Bird flu outbreaks rose nearly fivefold last year, creating an urgent need for research into preventing the spread of the disease, according to the head of a new consortium investigating the virus.

The record of 26 outbreaks involving H5N1 in 2021 has been shattered, with 121 outbreaks involving the H5 serotype this year, according to Prof Ian Brown, head of virology at the government’s Animal and Plant Health Agency (Apha).

This may be due to the growing number of people keeping chickens or ducks, Brown said. Many of these keepers do not have to register with any authority because of the small numbers of birds involved.

“A good percentage of our cases have been in those types of setting,” Brown said. “They’re in big commercial farms all the way down to somebody keeping two chickens in their back yard. So that is a massive shift in terms of the food security risk, public health risk, animal welfare and poultry exports.”

The Apha consortium was established by the Department for Environment, Food and Rural Affairs (Defra) at breakneck speed after last year’s outbreaks caused alarm and disruption among poultry farmers, and the first case of bird flu infecting a human in the UK.

“Over the past 10 years, we’ve had several bird flu events in the UK, but their frequency has been increasing,” Brown said. “Instead of coming every three or four years, we seem to be getting an event every year, and … they’re on a bigger scale.”

The risk to humans remains very low. Since bird flu emerged 20 years ago, about 600 cases have been recorded worldwide, with no human-to-human transmission.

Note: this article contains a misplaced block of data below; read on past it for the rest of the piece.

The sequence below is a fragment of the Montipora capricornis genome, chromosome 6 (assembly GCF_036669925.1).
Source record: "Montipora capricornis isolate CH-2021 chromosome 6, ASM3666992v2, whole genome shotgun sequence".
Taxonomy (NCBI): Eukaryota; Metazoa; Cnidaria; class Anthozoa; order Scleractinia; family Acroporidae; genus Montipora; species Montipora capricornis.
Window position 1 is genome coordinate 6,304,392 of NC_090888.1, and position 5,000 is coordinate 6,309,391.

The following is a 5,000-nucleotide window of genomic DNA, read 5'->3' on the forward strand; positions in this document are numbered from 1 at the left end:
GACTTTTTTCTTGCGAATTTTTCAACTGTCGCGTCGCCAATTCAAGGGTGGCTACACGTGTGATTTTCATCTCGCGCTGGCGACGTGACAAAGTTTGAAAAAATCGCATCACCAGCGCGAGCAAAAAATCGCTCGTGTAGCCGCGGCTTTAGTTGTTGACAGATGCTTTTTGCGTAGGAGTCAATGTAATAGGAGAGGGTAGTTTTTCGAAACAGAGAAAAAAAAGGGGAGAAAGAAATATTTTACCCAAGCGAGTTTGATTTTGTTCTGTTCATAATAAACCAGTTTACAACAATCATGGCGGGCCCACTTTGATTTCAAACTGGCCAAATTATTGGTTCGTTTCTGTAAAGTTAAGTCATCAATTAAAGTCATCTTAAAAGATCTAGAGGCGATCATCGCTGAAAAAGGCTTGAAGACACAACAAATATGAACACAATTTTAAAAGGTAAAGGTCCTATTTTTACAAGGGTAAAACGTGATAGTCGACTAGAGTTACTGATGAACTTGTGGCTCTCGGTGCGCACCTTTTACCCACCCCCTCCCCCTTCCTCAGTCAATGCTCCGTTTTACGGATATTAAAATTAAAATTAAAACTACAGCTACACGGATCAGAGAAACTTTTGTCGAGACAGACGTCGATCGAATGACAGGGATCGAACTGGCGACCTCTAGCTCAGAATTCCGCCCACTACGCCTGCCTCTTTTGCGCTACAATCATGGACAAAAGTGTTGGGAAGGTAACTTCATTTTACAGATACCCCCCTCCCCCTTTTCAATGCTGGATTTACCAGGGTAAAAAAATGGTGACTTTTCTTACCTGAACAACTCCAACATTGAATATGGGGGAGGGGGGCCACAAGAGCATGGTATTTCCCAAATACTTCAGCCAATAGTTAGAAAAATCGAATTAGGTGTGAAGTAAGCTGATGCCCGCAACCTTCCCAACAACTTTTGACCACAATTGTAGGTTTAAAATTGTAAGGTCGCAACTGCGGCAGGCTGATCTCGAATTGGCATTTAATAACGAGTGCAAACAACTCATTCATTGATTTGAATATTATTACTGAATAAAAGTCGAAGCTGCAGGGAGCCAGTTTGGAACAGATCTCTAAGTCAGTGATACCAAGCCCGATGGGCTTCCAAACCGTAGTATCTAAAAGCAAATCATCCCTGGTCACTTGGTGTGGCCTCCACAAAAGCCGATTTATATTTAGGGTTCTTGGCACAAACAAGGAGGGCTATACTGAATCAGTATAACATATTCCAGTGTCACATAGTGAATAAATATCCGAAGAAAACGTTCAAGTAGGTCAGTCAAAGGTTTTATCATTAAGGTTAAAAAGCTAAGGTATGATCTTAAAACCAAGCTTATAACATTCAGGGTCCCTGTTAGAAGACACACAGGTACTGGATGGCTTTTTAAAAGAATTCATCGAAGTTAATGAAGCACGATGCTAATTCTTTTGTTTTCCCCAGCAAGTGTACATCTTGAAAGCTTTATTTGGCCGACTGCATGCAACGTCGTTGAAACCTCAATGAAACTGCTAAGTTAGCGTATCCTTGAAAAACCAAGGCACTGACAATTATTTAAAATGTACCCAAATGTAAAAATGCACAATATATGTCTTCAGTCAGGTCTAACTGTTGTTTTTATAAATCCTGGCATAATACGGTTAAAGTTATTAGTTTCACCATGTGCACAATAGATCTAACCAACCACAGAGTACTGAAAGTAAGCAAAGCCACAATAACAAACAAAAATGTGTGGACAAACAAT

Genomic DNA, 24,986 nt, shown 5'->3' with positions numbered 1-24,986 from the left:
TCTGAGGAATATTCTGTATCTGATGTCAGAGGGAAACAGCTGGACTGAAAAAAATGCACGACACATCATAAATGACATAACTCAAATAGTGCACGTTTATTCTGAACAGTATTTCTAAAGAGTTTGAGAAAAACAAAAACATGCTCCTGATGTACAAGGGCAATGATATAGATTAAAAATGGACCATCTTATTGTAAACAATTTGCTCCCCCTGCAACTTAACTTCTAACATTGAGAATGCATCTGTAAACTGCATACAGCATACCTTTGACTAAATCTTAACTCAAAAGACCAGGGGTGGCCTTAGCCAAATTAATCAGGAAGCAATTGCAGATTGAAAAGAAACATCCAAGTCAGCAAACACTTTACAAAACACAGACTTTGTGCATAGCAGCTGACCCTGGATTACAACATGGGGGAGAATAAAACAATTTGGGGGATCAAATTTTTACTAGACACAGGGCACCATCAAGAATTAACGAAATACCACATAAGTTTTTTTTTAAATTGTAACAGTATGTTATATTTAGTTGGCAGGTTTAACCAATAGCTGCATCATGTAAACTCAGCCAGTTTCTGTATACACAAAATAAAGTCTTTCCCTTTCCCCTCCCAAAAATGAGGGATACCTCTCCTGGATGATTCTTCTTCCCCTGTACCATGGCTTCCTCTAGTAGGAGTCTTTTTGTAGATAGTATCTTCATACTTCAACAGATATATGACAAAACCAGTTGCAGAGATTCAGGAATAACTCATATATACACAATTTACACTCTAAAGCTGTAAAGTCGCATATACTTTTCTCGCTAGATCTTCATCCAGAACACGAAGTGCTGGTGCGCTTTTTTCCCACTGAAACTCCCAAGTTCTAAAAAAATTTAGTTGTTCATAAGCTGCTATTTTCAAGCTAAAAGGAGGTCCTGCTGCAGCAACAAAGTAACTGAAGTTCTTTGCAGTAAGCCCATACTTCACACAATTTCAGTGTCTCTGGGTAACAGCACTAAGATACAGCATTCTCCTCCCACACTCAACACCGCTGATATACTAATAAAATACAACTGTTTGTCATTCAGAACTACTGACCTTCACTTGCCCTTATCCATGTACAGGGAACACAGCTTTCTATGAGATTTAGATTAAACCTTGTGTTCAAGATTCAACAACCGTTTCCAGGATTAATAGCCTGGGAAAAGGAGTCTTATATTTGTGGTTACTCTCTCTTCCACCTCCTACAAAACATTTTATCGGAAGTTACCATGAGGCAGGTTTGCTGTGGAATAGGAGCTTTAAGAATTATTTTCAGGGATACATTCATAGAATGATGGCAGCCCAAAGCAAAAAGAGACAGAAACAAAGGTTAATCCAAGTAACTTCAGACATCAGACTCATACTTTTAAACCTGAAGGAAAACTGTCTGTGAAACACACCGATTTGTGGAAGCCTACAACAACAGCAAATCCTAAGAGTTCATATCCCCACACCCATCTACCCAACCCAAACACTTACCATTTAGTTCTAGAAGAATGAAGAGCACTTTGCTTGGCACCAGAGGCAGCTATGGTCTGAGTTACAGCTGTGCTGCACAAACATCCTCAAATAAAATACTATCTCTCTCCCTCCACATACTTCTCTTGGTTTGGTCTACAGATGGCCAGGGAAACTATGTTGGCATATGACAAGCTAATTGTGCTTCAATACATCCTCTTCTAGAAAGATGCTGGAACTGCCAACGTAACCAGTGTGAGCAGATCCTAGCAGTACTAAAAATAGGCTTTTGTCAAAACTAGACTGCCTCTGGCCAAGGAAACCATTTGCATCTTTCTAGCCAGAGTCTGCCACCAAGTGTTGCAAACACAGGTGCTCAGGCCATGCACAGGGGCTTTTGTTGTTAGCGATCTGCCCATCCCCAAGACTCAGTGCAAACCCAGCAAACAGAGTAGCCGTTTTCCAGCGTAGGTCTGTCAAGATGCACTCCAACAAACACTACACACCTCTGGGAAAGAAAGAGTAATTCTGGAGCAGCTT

But the Covid pandemic has underlined the risks posed by other potential zoonotic diseases – ones that are transmitted to people from animals. “The more humans are in contact with birds in an uncontrolled way, the greater is the theoretical risk that people can get infected,” Brown said, adding that the UK has “very good surveillance” of viruses. “If we can reduce the burden in birds, that also has a beneficial effect in reducing the risk to humans.”

Bird flu spreads to farmed birds from wild ones, and researchers are examining data collected over last winter to discover which practices make farms less vulnerable to infection. When the last winter’s wave began, the government ordered that all birds be kept indoors – known in agriculture as “housing” rather than lockdown – which meant that free-range eggs were unavailable in Britain for five weeks.

Gannets in colony on cliff edge
Bird flu has recently killed thousands of gannets in the UK. Photograph: Danny Lawson/PA

The virus moves between birds through close contact: “It’s droplet transmission – a bit like Covid,” Brown said. Faeces and nasal secretions – bird snot – are other vectors. Infectious droppings from wild birds as they fly over farms may be part of the problem. “Even at 4C, the virus will quite happily survive, infectious, for about eight weeks,” he added.

Another area of research is how and why wild birds fall sick: the illness is very distressing for the animals and often fatal. Thousands of birds have died in Scotland, most of them gannets nesting in close-knit colonies, as well as gulls and puffins.

“This is a concern because some of these are threatened species and defenceless against the virus. When these birds come to breed in summer, they get really close together. So it snowballs through these colonies.”

Wild bird migration is probably another factor, and some of the greatest mixing occurs in central Asian countries such as Kazakhstan, on an avian version of the Silk Road.

The virus usually disappears from Europe in summer but this did not happen last year. It also reached North America for only the second time. Few birds cross the Atlantic, so it’s likely that viruses were spread on by birds spending summer in the Arctic, which raises questions about whether the changing climate in the far north is also affecting the spread.

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